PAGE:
Sunday, October 25, 2015

#604 RICO / TONKA - HOT ROD (Around 1977)


Tonka is another great toy company from the U.S.A. They were founded in the 40s and, even today, the name is still being used by current toy manufacturers. The original company does not exist anymore, though. As it usually happen, the original company did not manufcature toys at the time of its foundation, but at some point they saw some bussiness there, and changed the production to toys.


Mound Metalcraft was founded in 1946 in Mound, Minnesota, with the intention of making and selling garden appliances. Their first products were two tie-rack models. The founders were: Lynn Everett Baker, Avery F. Crounse, and Alvin F. Tesch. At some point in 1947, they thought it would be a good idea to include a few toys in their portfolio, and manufactured the first Tonka trucks. By then, the company already had a new logo and a new name: Tonka, a variation of the Dakota Sioux word for "big" or "great".

Taken from underconsideration.com

Toys became the main source of incomes for the company, so in 1955 Mound Metalcraft changed its name to Tonka Toys. During that first year, 37,000 metal trucks were manufactured, counting two models: a steam shovel and a crane.

Like every other company those years, they mostly used metal parts, that were later replaced with plastic parts from the late 70s on. The toys are characterized for being very sturdy.

The company Tonka bought Kenner Parker in 1987 and was later acquired by Hasbro in 1991. Currently, the Tonka brand is property of Maisto, that has a line of 1:64 trucks sold under this brand/series.

Information up to this point: mostly Wikipedia


But since I am from Spain, and this blog deals with many Spanish toys, my interest to Tonka is related to the licenses Tonka gave to other toy manufacturers around the world. In the particular case of Spain, it was Rico that manufactured many Tonka-licensed toys for the Spanish market. Toys are recognisable because Tonka always gave to its toys an unique, sturdy, bulky look.

One of the most famous lines back then was the "Sansón" trucks (Engl. Samson, like the Biblical character of enormous strength) That I would like to comment in this blog soon. Other series was "Diablos", and I am sure there were some more series available.


The Hot Rod shown in this entry is not a genuine Tonka, note that the brand TONKA is marked in the rubber tyres and the front grill, but this car is actually a Rico product, manufactured with the original casts by Tonka. It was sold under the line "Autos Locos", which roughly translates as "Crazy Cars". The name is probably not randomly chosen, since the TV series "Wacky Races" was also dubbed to Spanish as "Autos Locos", so maybe this name was appealing to the audience of the TV show.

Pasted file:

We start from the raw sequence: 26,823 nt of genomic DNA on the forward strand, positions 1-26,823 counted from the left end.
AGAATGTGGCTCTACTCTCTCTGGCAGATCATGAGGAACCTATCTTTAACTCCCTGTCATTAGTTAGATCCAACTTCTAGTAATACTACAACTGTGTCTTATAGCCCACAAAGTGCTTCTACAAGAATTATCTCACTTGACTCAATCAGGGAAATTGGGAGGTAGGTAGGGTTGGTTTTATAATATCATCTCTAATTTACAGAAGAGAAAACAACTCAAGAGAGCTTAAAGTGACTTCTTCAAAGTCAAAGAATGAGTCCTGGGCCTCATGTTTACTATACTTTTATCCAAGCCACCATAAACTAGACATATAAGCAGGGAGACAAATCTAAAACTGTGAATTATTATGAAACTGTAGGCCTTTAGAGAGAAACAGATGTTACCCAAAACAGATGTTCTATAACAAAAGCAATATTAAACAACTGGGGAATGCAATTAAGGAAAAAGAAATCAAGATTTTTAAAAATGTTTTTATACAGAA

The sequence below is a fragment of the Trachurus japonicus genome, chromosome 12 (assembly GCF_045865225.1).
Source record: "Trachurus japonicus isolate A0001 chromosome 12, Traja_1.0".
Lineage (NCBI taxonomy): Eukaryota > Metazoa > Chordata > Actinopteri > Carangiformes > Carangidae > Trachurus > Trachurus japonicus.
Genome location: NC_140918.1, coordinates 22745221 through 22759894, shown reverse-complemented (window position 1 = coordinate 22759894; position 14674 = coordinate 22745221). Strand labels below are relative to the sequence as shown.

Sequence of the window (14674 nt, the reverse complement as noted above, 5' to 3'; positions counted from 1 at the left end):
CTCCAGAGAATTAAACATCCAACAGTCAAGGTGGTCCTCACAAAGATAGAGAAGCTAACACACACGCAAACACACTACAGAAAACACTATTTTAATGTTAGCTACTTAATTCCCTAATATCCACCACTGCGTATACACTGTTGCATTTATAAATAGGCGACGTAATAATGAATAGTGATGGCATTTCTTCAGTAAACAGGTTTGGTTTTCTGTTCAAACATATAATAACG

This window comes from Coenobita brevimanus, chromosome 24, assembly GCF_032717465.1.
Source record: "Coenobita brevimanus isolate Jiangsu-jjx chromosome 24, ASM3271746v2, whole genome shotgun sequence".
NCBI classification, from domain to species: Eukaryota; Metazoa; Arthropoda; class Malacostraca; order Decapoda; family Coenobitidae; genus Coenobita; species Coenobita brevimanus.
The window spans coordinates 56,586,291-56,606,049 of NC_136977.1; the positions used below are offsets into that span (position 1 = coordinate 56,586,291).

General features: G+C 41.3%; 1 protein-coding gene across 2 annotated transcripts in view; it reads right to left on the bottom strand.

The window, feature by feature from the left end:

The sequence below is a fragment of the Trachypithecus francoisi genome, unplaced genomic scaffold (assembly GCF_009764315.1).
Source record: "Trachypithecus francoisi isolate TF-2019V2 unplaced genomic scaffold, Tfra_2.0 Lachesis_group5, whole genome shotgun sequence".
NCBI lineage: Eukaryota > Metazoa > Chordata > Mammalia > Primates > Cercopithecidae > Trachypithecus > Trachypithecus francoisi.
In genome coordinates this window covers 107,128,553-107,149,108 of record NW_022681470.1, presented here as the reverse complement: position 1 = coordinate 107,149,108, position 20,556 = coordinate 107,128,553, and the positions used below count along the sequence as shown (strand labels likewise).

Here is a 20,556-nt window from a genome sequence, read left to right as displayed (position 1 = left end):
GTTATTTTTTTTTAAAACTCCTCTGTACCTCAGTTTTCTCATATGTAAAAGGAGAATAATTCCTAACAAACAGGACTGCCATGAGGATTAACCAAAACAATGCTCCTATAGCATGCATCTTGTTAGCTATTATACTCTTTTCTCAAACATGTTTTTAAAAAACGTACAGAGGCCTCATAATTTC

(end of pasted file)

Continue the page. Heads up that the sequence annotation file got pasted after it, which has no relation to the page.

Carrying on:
I must say I have seen this line for the first time today, so now I am thinking that the "Old Cars" by Playtoy might be an attempt to copy this particular Rico series. Note that the reference 503 of the "Old Cars" is very similar to this model presented here.


FACTS AND FIGURES:
  • Name: HOT ROD ("AUTOS LOCOS")
  • Scale: Maybe 1:24
  • Year: Around 1977
  • Company: Rico (Spain) / Tonka (U.S.A.)
  • Size: approx. 12 cm

10 comments:

  1. Bonito coche de una serie guapísima... Enhorabuena

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    1. Gracias por el comentario, es un juguete que seguramente utilice mi hijo dentro de poco. Es sólido y seguro que resiste mucho juego que le vamos a dar. Los Hot Rods tienen algo especial.

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  2. The U.S.-manufactured version of these cars were called "Crazy A's" because they are "souped-up model A's" based on the Ford Model A. It looks like "Crazy A's" was translated to "Autos Locos". There were sold individually or in sets of four. Here's a picture of one of the sets of 4. http://tinytonkatoys.com/wp/wp-content/uploads/2013/04/CrazyAsCars.jpg. In other sets, different plastic colors were used on some parts of the car.